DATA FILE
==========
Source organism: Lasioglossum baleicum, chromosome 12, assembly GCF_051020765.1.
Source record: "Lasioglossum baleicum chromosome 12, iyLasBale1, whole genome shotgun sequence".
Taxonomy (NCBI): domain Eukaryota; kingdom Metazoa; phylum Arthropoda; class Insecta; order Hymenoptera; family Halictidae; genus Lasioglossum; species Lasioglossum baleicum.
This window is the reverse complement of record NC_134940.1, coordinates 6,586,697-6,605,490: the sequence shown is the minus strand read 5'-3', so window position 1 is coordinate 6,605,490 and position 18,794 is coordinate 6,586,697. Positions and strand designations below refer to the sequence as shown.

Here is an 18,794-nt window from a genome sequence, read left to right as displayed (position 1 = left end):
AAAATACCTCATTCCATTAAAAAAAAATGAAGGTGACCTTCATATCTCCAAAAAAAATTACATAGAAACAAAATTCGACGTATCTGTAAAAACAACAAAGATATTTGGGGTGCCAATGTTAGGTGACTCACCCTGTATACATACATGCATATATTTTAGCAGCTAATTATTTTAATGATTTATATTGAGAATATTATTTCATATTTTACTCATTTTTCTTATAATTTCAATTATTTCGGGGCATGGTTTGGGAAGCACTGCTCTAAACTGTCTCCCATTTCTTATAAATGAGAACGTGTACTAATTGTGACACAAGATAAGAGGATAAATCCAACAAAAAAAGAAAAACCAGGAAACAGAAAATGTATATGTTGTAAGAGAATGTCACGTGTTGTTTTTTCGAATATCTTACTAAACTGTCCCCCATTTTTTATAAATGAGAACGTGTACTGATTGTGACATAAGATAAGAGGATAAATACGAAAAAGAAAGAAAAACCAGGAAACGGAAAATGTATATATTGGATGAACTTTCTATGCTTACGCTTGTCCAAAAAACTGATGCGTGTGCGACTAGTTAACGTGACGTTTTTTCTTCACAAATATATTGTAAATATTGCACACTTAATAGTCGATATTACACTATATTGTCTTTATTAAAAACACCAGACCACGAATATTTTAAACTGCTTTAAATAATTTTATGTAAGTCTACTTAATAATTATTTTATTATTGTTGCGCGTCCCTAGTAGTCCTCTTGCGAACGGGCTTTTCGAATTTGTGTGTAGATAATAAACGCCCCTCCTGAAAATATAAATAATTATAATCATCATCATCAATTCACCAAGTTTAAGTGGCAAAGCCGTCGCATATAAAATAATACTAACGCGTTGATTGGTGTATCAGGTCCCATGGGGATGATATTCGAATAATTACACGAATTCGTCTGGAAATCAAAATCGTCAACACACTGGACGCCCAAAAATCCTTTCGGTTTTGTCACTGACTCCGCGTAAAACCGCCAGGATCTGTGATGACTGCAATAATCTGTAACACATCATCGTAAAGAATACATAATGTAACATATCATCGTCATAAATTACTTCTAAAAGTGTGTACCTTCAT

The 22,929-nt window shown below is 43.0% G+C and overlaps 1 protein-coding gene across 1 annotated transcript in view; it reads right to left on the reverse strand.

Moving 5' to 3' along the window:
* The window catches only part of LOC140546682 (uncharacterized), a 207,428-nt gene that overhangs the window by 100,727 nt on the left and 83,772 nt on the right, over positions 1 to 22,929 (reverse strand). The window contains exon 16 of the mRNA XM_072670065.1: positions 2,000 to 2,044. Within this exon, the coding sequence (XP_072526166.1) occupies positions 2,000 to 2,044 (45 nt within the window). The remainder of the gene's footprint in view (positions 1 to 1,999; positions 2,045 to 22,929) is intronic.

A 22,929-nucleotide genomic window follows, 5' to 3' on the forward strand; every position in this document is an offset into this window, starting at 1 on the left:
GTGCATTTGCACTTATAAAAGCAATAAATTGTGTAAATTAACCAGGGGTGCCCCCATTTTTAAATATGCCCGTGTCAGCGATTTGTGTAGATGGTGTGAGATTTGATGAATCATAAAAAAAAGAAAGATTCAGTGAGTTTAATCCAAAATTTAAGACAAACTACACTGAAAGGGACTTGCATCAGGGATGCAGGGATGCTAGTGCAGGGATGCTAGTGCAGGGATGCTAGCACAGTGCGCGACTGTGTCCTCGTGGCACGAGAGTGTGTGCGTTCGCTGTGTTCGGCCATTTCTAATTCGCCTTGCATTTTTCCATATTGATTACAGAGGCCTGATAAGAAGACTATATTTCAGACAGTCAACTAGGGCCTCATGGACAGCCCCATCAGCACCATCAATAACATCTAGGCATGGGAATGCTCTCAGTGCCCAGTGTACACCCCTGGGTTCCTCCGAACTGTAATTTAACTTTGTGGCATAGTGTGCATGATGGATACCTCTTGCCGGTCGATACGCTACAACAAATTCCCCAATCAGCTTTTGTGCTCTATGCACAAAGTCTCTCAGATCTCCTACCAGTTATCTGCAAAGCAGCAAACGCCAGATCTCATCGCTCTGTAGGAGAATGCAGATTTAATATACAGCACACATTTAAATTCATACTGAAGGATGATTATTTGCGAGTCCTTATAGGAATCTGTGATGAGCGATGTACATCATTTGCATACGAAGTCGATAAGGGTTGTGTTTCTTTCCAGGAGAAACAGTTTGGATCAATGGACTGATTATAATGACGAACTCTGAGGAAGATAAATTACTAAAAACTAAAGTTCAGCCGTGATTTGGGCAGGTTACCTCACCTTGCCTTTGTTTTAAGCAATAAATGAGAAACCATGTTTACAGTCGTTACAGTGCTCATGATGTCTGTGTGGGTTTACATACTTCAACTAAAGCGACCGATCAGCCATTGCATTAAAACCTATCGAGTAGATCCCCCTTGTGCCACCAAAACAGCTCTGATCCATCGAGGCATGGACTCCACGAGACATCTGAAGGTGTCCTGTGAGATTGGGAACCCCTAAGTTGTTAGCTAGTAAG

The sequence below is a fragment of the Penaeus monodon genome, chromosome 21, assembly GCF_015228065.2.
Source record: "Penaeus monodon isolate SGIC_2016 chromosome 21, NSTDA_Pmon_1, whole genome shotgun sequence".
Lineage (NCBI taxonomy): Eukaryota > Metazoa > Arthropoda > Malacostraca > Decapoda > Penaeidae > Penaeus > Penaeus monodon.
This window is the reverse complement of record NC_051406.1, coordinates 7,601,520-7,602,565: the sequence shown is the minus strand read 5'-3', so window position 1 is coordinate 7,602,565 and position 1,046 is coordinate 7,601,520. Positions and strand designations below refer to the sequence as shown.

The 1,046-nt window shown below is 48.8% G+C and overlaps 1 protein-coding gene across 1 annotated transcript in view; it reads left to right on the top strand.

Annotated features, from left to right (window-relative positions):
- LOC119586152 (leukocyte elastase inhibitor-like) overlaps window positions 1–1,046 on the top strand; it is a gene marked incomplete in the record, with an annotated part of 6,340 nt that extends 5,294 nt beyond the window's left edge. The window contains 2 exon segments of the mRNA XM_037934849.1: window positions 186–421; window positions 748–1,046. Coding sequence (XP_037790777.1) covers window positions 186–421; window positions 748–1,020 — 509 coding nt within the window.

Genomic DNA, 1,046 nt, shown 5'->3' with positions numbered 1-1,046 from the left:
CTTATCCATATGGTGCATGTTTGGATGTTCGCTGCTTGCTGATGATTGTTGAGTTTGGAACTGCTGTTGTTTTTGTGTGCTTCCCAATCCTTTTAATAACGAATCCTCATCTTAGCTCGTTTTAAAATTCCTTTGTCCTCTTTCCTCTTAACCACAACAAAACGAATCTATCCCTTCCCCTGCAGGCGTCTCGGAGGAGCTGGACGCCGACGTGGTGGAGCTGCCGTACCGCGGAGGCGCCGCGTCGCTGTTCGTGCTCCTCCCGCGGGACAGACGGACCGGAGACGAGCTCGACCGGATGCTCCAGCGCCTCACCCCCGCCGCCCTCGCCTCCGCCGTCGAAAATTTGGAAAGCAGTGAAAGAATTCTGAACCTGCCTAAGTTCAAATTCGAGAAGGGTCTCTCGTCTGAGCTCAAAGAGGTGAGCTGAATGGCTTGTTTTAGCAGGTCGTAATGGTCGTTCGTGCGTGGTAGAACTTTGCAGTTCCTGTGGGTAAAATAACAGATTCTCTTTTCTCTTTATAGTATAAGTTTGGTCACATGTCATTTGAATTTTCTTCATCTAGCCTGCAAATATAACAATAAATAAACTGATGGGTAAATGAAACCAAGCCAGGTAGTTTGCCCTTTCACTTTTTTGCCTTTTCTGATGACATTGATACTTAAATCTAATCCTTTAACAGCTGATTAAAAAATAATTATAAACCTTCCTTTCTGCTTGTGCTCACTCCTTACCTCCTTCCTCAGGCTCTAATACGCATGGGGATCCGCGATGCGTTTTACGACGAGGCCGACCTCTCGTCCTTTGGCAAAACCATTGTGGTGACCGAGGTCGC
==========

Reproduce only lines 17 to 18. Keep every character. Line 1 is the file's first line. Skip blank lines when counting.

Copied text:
Annotated features, from left to right (window-relative positions):
- LOC119586152 (leukocyte elastase inhibitor-like) overlaps window positions 1–1,046 on the top strand; it is a gene marked incomplete in the record, with an annotated part of 6,340 nt that extends 5,294 nt beyond the window's left edge. The window contains 2 exon segments of the mRNA XM_037934849.1: window positions 186–421; window positions 748–1,046. Coding sequence (XP_037790777.1) covers window positions 186–421; window positions 748–1,020 — 509 coding nt within the window.